Rock & Sock Records, Tokyo's Fifth, Tokyo Rosenthal
Rock & Sock Records announced today that they are releasing "Tokyo's Fifth" by their recording artist, Tokyo Rosenthal. Appropriately titled, this is Rosenthal's fifth album on the Rock & Sock label, and number five in only six years. The record includes 9 new original tunes penned by "Toke" and a rare cover of Lennon and McCartney's "Helter Skelter". Also included on the new CD is a video of the album's first single, "What Did I Used To Be?", which went "mini-viral". This is Tokyo's latest release since the critically acclaimed "Who Was That Man?" from 2011. That album made the Top 10 on most Americana Charts.
Tokyo is joined once again by a Stellar cast of musicians including himself on lead and rhythm guitar, piano, organ, and vocals. Chris Stamey (dB's) returns on bass, Will Rigby (Steve Earle and dB's) and Logan Matheny on drums, Toke's constant touring partner Charlie Chamberlain on mandolin and lead guitar, John Teer (Chatham County Line) on fiddle, Allyn Love (Pedal Steel), and Matthew Douglas and David DiGiuseppe round out the players on clarinet and accordion respectively. In addition, Tokyo is accompanied on vocals by The Amazing talent of Andrea Connolly.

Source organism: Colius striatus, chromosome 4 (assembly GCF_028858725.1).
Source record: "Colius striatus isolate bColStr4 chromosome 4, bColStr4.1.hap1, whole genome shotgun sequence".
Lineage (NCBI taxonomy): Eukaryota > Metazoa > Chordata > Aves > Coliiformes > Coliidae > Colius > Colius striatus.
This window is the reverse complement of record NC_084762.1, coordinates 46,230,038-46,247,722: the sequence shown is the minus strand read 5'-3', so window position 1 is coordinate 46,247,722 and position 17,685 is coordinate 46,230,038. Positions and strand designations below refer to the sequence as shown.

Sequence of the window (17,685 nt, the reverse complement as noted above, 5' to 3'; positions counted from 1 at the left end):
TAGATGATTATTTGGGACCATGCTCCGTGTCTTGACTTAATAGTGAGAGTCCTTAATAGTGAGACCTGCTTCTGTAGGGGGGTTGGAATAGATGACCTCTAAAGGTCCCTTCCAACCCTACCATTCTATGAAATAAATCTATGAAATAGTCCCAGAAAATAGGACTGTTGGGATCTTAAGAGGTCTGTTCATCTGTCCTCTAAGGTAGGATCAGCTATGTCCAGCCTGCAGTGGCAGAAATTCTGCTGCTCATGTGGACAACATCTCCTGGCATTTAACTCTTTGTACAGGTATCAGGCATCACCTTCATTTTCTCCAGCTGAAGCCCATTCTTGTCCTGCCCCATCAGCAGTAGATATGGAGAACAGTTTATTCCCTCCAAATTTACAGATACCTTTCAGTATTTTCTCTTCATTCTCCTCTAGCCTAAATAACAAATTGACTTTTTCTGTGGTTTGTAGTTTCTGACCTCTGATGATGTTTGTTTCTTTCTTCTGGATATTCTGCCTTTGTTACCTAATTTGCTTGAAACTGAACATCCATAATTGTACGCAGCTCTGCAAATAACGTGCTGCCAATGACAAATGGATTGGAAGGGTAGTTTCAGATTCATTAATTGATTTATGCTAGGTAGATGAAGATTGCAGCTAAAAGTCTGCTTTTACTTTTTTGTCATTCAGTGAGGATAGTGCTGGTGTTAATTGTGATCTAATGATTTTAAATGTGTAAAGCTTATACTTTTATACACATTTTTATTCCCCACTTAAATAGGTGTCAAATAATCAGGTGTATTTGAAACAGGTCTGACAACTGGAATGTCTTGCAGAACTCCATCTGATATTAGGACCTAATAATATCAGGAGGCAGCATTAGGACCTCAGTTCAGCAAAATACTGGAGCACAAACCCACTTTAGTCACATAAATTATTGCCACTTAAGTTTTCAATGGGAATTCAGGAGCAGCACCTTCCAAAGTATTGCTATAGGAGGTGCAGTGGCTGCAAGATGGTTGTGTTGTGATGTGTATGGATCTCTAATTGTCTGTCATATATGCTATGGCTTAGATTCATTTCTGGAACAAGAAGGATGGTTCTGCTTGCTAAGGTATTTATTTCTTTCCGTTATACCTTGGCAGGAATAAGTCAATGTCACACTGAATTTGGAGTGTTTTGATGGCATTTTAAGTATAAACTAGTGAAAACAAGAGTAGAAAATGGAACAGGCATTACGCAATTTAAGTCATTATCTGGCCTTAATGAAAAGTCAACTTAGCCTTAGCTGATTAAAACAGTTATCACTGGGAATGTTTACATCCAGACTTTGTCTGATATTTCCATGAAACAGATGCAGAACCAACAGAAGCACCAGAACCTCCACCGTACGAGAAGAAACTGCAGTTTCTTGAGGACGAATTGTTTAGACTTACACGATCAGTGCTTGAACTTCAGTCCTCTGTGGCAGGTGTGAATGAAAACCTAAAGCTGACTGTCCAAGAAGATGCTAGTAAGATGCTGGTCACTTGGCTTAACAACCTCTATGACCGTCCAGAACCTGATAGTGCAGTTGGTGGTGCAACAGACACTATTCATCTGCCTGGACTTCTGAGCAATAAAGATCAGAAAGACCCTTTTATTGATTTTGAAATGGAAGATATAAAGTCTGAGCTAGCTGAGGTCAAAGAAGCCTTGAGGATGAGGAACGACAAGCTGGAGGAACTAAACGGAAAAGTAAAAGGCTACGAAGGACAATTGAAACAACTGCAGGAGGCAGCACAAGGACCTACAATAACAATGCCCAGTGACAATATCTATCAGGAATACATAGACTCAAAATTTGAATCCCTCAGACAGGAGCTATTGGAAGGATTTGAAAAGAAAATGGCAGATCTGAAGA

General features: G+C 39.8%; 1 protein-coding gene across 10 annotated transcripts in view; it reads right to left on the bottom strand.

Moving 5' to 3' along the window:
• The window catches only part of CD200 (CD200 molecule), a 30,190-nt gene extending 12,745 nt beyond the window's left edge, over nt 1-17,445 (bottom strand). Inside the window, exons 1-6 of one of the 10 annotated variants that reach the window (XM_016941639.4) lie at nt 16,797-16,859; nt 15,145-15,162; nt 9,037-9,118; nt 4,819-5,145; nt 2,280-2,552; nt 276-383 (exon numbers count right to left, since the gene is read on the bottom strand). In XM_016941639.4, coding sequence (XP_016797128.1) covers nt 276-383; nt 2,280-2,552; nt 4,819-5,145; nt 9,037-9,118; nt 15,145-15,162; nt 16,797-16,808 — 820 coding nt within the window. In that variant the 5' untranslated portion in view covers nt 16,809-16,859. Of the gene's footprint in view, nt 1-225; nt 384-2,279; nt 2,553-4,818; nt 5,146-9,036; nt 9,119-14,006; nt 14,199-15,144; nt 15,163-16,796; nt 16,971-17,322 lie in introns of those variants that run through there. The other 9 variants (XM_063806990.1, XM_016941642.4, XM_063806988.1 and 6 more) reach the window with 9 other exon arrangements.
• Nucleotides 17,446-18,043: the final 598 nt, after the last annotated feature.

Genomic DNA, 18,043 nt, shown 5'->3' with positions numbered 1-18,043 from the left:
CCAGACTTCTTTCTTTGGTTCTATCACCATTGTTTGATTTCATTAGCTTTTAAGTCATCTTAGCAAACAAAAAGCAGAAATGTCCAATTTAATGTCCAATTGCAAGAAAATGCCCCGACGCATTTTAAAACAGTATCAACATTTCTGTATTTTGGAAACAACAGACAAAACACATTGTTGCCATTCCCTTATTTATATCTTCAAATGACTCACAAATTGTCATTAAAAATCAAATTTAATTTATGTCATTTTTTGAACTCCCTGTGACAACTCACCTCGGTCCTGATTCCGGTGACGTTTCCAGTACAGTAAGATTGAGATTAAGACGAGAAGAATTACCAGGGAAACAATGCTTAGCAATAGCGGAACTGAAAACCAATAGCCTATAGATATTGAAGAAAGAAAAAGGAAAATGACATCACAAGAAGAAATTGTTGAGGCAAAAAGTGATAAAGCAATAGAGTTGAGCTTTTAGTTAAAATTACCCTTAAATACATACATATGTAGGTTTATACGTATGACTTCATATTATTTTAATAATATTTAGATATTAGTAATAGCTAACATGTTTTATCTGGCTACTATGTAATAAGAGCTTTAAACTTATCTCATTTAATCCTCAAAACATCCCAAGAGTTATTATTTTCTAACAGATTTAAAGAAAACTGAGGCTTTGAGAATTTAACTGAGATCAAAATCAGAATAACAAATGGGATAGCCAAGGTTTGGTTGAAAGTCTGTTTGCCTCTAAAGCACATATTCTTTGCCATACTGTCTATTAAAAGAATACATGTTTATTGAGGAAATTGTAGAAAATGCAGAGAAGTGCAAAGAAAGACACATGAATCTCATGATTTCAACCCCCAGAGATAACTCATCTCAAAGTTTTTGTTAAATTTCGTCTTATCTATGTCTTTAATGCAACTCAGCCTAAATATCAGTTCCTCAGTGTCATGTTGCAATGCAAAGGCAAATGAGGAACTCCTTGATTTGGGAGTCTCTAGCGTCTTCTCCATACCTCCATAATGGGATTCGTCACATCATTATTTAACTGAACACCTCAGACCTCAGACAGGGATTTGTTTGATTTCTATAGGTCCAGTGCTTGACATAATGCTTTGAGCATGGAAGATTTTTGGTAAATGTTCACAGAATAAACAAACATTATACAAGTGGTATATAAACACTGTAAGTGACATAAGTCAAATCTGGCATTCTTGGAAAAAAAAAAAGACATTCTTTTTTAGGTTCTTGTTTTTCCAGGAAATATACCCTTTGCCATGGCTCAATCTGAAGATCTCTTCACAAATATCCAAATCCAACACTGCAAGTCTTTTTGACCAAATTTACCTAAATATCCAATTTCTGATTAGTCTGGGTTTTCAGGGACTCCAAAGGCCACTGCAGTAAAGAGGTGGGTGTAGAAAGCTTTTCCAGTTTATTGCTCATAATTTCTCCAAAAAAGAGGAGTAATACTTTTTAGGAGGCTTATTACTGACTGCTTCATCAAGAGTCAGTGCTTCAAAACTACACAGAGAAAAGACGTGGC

As eclectic as ever, "Tokyo's Fifth" opens with a clarinet lick and continues to demonstrate his versatility in writing and arranging throughout the entire album. As always the subject matter is controversial, political, and personal. Never a stranger to controversy, Toke covers unemployment, suicide, and out sourcing on the album's first single, "What Did I Used To Be?", and the immigration situation in Arizona on "The Immigrant". Tokyo revisits songs dedicated to cities and neighborhoods with "Killaloe" and "Mulberry Place", and euthanasia on "We Put You Down". Rarely recording material by other writers, Rosenthal, along with the screaming violin of Chatham County Line's John Teer, take on "Helter Skelter", in a very creative and unique arrangement of The Beatle's classic. Andrea Connolly's vocal harmonies were born to be on Tokyo's ode to his father, "Waste Of A Heart", the reggae styled, "Smoke and Mirrors", and she will bring a tears to your eyes on her heartfelt duet with Tokyo on "We Put You Down".